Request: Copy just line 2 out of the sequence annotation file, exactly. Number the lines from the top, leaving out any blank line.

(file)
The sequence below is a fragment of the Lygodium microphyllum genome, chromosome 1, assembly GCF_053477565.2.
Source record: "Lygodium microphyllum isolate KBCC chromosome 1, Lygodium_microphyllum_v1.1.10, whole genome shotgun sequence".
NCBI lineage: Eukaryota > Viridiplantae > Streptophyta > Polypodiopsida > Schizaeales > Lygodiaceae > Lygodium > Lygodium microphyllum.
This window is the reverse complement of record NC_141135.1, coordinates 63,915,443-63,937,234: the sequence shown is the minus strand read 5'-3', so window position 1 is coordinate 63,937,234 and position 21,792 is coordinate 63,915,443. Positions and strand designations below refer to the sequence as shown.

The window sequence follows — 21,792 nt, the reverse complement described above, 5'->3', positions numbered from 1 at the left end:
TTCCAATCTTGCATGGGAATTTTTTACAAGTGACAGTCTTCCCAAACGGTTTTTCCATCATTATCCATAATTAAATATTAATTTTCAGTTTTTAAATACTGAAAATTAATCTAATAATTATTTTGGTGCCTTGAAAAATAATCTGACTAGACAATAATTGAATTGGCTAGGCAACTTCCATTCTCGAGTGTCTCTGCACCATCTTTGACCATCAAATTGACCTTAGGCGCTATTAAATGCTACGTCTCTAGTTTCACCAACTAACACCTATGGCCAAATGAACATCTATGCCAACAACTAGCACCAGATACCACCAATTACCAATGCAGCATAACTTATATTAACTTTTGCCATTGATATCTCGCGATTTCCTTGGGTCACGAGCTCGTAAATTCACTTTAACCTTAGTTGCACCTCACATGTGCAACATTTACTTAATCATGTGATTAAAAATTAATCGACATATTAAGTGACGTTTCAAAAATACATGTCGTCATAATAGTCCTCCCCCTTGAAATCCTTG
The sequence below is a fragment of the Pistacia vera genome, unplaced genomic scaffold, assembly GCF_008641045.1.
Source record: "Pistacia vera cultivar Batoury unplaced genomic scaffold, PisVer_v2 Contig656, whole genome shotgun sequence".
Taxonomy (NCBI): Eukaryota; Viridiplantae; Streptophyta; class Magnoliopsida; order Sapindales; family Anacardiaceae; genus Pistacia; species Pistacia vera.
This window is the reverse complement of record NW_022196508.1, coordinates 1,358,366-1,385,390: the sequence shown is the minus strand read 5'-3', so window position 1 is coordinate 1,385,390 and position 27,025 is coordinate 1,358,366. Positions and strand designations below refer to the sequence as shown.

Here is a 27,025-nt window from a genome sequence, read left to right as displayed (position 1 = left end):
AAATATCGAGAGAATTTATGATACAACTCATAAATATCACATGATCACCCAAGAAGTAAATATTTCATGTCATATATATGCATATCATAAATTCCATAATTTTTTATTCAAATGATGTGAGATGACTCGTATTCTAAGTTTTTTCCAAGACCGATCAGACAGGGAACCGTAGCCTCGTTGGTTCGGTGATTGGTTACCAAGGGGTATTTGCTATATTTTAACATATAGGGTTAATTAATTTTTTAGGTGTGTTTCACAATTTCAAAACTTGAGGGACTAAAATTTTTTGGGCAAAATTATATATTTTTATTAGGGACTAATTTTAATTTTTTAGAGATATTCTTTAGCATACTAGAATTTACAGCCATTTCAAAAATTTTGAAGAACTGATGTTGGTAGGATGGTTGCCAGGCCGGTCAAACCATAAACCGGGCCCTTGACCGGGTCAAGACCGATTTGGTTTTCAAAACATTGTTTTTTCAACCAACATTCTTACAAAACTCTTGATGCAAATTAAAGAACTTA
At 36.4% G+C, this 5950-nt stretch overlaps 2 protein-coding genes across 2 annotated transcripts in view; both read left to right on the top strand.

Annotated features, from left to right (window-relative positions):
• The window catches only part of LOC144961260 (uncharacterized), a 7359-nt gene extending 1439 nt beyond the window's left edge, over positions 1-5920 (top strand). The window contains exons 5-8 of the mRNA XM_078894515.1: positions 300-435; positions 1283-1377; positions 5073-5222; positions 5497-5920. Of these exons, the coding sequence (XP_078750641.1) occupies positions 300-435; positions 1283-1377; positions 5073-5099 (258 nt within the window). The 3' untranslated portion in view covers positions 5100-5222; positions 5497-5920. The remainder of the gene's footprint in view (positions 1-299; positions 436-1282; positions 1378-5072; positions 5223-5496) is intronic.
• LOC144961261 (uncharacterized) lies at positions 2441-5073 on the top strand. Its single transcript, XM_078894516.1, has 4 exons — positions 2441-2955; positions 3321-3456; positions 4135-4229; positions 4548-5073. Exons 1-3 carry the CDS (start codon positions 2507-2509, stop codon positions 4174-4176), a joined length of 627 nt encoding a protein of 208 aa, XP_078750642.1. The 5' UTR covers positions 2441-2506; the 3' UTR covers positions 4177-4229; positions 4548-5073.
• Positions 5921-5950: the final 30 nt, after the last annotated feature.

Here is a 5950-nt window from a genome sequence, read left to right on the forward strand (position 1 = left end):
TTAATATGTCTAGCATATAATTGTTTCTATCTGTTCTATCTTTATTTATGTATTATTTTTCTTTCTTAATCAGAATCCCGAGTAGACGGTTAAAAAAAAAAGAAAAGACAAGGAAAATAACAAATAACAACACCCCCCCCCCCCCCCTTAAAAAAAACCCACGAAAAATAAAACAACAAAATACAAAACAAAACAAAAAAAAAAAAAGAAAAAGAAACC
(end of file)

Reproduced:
Source record: "Lygodium microphyllum isolate KBCC chromosome 1, Lygodium_microphyllum_v1.1.10, whole genome shotgun sequence".